Fundamentally, Microsoft Windows continues to hold a dominant position regarding desktop operating system market share. To be fair, this metric slipped sharply since the end of last year but it remains impressive at 62.65%. Also, Microsoft has its hands in myriad other platforms and innovations so it’s not going anywhere.
In terms of passive income, MSFT might seem like a joke based on its forward yield of 0.82%. However, the company also enjoys 20 years of consecutive dividend increases. As well, its payout ratio sits at 24.68%, offering maximum confidence regarding yield sustainability. Plus, Microsoft continues to be a growth machine. Per Gurufocus, its three-year revenue growth rate pings at 17.4%, above 71.21% of the competition.
One of the biggest names in the tech ecosystem, IBM (NYSE:IBM) also features a rich history, founded in 1911. For full disclosure, IBM ranks among the more volatile entities in recent sessions. Since the beginning of this year, shares of “Big Blue” fell nearly 9%. In the trailing year, they’re down more than 7%. Still, IBM may qualify as one of the top dividend stocks for future generations.
For quite some time, IBM fell under pressure because of its exposure to legacy business units that progressively became less relevant. However, in recent years, its evolving management team aggressively pushed into pertinent arenas, such as hybrid cloud. Also, it’s a powerhouse in artificial intelligence and machine learning. Over the next decades, IBM should really be a dominant player.
While you’re waiting for this narrative to pan out, IBM also ranks as one of the high-yield stocks for grandchildren. Sure, there are companies that offer higher rates of passive income but IBM’s forward yield of 5.15% is contextually reliable. Business-wise, it continues to expand into relevant sectors. Also, it features 30 years of consecutive payout increases, making it one of the popular dividend aristocrats.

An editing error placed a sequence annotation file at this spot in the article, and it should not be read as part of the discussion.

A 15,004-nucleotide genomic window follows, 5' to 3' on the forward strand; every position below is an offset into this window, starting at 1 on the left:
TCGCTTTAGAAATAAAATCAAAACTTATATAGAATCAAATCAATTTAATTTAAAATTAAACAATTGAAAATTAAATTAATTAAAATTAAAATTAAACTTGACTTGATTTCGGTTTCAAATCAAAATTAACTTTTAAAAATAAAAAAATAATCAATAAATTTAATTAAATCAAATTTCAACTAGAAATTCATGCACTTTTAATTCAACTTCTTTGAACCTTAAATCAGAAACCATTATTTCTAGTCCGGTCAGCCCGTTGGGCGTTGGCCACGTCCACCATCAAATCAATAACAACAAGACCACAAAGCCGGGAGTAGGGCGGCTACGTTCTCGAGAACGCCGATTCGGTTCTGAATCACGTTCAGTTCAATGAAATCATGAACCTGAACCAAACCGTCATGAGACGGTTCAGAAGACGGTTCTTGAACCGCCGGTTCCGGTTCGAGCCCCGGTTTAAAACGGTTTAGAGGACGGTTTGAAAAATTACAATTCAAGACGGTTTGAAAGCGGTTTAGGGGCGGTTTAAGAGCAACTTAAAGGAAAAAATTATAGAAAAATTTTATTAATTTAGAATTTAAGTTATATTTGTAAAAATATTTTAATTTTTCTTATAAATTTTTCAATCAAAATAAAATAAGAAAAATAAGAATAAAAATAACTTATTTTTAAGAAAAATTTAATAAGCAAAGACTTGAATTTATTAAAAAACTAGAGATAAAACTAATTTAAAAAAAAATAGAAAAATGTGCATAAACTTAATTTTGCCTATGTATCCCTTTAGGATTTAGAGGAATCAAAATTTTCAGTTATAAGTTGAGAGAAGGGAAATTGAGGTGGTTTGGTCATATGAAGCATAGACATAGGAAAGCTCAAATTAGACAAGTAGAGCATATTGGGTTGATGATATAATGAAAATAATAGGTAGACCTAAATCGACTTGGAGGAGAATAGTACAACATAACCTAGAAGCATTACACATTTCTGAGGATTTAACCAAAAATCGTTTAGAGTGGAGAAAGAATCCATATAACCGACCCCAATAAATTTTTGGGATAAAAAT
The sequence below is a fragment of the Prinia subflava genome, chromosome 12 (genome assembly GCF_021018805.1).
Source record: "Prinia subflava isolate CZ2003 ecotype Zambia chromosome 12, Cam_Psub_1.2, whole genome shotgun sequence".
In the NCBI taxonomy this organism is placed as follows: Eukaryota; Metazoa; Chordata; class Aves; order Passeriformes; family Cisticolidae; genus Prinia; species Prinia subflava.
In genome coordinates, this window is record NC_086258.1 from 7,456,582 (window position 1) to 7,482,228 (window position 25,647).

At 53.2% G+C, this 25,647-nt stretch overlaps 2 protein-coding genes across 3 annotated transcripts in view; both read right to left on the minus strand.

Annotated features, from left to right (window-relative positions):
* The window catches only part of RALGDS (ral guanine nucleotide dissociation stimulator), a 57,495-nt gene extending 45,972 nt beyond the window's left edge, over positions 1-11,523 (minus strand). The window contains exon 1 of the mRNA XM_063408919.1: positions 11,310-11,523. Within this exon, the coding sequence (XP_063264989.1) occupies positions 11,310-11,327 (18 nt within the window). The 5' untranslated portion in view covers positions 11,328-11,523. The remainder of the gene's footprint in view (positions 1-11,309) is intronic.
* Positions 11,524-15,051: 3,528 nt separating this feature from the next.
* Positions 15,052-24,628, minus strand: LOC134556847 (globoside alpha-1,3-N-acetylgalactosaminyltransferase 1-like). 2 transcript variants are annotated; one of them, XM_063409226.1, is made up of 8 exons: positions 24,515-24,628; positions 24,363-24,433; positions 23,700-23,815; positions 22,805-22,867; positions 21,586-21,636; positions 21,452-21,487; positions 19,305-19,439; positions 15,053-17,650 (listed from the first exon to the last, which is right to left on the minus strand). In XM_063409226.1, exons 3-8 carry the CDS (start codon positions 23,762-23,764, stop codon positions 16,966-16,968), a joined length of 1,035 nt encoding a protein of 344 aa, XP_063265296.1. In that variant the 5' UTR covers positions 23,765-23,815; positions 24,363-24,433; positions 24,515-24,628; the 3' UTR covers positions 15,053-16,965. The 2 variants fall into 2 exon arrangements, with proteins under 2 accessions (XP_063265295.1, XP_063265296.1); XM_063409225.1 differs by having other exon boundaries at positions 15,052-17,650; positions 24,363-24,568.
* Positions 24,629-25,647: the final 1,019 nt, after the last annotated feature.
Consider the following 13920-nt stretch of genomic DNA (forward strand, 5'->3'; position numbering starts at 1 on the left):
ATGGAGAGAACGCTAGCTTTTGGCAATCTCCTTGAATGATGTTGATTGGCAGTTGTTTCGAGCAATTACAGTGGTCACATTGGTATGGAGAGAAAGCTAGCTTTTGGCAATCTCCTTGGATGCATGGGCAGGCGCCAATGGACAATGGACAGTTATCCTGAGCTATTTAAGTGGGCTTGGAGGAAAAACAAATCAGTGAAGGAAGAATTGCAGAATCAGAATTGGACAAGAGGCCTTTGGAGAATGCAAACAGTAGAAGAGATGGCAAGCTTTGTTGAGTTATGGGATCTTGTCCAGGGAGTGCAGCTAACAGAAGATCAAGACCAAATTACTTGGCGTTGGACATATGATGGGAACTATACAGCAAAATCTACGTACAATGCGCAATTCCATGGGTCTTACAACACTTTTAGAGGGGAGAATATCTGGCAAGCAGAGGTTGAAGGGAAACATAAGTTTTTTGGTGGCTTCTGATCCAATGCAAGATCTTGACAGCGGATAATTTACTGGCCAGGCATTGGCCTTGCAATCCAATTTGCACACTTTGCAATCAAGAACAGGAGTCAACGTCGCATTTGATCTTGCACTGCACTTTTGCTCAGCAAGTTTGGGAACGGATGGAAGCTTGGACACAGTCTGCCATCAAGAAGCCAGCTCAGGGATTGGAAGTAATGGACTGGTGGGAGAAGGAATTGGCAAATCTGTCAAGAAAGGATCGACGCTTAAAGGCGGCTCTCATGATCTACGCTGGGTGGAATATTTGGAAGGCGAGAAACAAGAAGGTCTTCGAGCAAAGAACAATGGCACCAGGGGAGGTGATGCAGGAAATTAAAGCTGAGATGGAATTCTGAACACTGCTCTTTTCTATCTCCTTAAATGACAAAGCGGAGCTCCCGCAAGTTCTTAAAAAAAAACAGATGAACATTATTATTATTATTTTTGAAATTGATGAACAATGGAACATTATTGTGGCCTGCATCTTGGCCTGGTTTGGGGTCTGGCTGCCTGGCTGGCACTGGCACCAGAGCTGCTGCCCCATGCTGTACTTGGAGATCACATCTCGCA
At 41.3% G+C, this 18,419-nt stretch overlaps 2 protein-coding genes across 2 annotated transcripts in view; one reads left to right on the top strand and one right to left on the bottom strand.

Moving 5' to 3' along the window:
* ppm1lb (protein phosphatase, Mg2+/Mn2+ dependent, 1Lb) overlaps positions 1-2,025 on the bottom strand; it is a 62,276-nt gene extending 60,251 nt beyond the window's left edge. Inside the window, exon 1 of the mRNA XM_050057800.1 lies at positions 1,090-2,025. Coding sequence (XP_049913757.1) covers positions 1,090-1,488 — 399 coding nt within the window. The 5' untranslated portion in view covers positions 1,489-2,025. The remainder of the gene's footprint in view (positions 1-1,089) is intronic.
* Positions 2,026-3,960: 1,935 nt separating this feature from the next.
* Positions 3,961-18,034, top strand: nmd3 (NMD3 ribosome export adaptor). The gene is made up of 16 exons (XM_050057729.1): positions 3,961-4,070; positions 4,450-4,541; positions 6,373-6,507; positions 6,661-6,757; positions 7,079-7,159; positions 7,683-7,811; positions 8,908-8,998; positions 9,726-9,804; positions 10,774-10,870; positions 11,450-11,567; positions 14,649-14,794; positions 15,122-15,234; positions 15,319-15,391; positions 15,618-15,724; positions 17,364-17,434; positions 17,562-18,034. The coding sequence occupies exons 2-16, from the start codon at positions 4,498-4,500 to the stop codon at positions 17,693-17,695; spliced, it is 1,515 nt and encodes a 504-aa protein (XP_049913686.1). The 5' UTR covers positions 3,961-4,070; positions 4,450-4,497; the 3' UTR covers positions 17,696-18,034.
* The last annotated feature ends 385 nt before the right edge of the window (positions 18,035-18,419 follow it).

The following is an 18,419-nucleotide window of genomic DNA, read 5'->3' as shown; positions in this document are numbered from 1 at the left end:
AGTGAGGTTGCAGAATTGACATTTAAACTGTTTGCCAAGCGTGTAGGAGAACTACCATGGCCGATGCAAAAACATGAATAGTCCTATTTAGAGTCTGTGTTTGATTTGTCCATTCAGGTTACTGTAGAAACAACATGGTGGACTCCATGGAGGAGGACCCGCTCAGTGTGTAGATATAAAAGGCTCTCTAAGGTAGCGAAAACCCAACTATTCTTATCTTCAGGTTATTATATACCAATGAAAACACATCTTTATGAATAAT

Iron Mountain (IRM)
An enterprise information management service, Iron Mountain (NYSE:IRM) focuses on multiple critical needs. These include records management, information destruction and data backup and recovery services. According to its public profile, as of 2020, over 94% of Fortune 1000 companies used Iron Mountain’s services to store and manage their information in some capacity.
Moving forward, I see IRM’s relevance only rising, making it one of the top dividend stocks for future generations. Sure, the company’s digital protection services will undoubtedly thrive as more of our data hits the cloud. However, the biggest companies and the most critical organizations will hit up Iron Mountain for physical document and equipment storage.
Basically, stuff happens. Plus, the smartest hacker in the world wouldn’t be able to crack paper documents. Almost as a bonus, IRM also ranks among the high-yield stocks for grandchildren. Currently, Iron Mountain carries a forward yield of 4.62%. However, sustainability might be an issue because of its sky-high payout ratio. Still, the long-term relevancy is a strong selling point.
On surface level, Chevron (NYSE:CVX) might seem the most controversial name on this list of dividend stocks for generational wealth. After all, go-green advocates have repeatedly stated that electric vehicles are the future. And they very well might be but probably for rich people. You have to at least consider the possibility that hydrocarbons may be around for a very long time.
First, you must consider the science. Like it or not, hydrocarbons command high energy density. In fairness, scientists continue to conduct intense research and development to improve the energy density of EV batteries, among other key attributes. However, such tech costs plenty of money – money that regular folks even at scale might not be able to afford.
In addition, as relatively new tech, EVs will likely foster social inequities. Basically, the rich will be able to afford fast-charging EVs that deliver 600 miles of total range while everyone else may be left with electric clunkers. For this and many other reasons, Chevron should still be relevant a century from now. Plus, its 3.92% forward yield makes it one of the best long-term dividend stocks.
On the date of publication, Josh Enomoto did not have (either directly or indirectly) any positions in the securities mentioned in this article. The opinions expressed in this article are those of the writer, subject to the InvestorPlace.com Publishing Guidelines.